Ryne Sandberg was passed over as Chicago Cubs manager last fall, but the Hall of Fame second baseman said he won't rule out a return to his former team if the position opens up in the future.
The Cubs chose Mike Quade, who was 24-13 as interim manager after taking over for Lou Piniella last season, over fan favorite Sandberg, who was the Pacific Coast League Manager of the Year for the Triple-A Iowa Cubs.
After losing out to Quade, Sandberg left the Cubs to join the organization that drafted him, the Philadelphia Phillies, as manager of their Triple-A affiliate, the LeHigh Valley Iron Pigs.
"I had my fingers crossed last year," Sandberg said about the Cubs job. "I feel like I'm doing what I need to do for an opportunity, and that's basically what I'm doing. I like what I'm doing now, it's very gratifying to me, but I'm also gaining experience to hopefully coach or manage at the major league level. Now it's really coming down to getting that opportunity and being ready for it."
Sandberg said he is surprised by the struggles of the Cubs, who have the second-worst record in baseball at 37-55.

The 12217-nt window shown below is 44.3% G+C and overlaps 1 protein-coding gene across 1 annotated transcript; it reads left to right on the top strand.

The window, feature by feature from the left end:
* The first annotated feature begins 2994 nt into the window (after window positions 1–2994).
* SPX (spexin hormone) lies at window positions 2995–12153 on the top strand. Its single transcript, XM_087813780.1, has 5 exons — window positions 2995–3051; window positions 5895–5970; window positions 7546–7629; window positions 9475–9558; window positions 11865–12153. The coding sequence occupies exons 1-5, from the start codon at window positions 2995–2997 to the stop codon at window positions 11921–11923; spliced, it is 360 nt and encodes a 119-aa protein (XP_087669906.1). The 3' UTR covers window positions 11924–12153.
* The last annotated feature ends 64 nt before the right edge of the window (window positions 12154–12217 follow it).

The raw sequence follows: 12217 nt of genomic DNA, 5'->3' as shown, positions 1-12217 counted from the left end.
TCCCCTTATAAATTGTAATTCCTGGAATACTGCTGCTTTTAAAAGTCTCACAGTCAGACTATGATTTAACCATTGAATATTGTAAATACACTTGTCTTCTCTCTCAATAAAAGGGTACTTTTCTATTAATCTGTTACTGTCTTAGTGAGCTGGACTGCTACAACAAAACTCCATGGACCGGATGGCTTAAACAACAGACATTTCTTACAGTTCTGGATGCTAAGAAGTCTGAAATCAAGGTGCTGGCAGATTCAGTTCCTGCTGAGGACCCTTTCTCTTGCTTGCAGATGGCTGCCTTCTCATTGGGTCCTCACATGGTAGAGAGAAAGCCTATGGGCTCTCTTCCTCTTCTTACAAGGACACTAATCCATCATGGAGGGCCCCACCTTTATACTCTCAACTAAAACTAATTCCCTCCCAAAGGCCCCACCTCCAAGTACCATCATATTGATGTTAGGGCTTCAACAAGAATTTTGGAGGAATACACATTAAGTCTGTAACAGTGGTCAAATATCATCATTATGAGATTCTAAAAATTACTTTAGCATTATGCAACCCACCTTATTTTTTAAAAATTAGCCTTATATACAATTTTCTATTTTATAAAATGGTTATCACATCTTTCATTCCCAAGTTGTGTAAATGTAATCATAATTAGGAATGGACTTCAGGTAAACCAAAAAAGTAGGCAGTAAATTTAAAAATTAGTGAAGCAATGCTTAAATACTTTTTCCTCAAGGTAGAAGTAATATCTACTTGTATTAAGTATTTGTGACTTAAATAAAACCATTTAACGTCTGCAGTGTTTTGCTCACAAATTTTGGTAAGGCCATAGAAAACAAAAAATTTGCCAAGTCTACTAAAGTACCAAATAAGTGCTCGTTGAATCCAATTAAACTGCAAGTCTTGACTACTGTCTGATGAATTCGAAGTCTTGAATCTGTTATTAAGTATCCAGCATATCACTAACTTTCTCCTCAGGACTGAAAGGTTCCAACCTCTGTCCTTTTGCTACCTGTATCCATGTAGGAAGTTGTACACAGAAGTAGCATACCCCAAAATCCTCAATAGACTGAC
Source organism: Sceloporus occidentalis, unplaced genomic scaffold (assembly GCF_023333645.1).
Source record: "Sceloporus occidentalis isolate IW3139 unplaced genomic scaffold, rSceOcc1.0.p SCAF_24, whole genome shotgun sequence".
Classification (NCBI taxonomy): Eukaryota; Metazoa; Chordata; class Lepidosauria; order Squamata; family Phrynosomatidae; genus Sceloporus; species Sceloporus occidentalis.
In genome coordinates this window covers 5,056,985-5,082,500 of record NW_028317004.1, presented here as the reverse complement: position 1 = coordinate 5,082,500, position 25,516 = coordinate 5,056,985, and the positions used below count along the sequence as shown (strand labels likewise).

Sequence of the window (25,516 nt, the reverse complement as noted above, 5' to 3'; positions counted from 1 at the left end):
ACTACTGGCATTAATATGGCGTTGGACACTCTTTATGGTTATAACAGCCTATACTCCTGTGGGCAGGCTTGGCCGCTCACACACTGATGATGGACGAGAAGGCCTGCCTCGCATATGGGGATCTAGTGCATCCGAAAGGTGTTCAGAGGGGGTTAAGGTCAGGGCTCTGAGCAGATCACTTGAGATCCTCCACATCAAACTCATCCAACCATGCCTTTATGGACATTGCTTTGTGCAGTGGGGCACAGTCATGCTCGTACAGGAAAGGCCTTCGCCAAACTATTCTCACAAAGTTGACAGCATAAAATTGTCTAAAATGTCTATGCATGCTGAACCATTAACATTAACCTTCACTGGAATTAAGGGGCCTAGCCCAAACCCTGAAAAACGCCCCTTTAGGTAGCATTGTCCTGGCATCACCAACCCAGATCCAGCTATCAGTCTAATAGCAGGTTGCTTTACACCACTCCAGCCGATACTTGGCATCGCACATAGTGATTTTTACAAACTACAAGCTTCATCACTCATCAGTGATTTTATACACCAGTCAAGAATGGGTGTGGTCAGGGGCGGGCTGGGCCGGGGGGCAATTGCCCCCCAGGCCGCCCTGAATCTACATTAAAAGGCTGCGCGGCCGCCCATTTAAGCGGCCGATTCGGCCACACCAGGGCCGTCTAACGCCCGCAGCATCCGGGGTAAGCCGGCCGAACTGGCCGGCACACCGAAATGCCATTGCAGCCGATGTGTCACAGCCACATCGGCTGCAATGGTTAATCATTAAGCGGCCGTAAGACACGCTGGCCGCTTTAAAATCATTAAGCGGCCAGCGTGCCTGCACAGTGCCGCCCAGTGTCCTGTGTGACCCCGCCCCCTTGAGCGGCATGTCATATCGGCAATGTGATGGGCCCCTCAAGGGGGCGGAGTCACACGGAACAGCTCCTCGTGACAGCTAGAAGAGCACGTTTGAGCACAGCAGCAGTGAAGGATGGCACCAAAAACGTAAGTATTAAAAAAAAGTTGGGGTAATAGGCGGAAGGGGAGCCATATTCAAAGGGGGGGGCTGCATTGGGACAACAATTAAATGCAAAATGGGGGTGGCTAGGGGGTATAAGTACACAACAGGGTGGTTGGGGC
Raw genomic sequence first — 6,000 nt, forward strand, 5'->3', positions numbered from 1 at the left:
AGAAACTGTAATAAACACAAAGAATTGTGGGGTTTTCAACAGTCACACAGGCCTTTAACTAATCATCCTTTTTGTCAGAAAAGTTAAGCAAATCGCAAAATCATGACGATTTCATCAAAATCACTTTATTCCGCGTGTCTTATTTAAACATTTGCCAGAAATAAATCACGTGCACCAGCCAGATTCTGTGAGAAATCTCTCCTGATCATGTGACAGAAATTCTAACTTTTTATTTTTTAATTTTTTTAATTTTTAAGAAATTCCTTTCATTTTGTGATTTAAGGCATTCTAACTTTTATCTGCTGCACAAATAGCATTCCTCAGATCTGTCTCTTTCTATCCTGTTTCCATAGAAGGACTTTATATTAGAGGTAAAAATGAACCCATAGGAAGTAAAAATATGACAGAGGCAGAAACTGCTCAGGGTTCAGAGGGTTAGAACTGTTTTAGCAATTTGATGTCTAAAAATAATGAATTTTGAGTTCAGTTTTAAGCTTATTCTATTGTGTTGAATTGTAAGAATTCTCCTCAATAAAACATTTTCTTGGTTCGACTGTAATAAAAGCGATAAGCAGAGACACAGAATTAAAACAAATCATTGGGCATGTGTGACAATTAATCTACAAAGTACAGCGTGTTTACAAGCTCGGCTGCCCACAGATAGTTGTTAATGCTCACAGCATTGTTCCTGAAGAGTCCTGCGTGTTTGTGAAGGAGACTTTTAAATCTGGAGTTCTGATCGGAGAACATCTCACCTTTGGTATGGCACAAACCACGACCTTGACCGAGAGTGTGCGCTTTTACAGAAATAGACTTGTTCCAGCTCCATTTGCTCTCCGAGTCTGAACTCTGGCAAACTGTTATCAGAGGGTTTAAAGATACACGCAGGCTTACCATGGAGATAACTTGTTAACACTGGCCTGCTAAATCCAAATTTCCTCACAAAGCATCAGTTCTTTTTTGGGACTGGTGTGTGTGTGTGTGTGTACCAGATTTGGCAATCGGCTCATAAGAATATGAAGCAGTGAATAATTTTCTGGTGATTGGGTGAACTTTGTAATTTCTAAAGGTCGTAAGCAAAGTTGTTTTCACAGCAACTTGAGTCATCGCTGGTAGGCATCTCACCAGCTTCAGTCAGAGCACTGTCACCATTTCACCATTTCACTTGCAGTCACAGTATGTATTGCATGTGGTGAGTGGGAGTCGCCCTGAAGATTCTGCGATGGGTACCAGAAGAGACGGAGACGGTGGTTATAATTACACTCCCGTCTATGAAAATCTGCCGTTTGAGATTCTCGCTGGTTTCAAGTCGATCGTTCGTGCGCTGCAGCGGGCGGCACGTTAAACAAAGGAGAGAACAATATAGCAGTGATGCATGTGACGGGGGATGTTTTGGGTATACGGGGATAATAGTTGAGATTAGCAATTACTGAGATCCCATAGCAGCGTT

"I'm not surprised at the young talent that has gone up there like Darwin Barney and Starlin Castro and there's other players on their way," Sandberg said. "I'm surprised at the struggles [the Cubs] have had. To watch that from a distance, it's there but they still have the second half. They can still rebound."
While managing at the major league level is his ultimate goal, Sandberg has enjoyed his time with the Iron Pigs, who entered the All-Star break with the best first-half record in team history at 53-47 and in first place in the International League North.
And apparently the fans enjoy having him there as well -- Sandberg said LeHigh Valley is the top draw in the minor leagues, averaging more than 10,000 fans a game.
"It's been a great experience to see a different side of things," Sandberg said. "What I can say about the Phillies is it's very family-oriented and it's also an organization from top to bottom. They get everybody included. Everybody feels important. There's tremendous communication up and down the lines and really everybody is on the same page and has the same goals and that is to win a World Series at the major league level. That's the goal. That's what everybody talks about."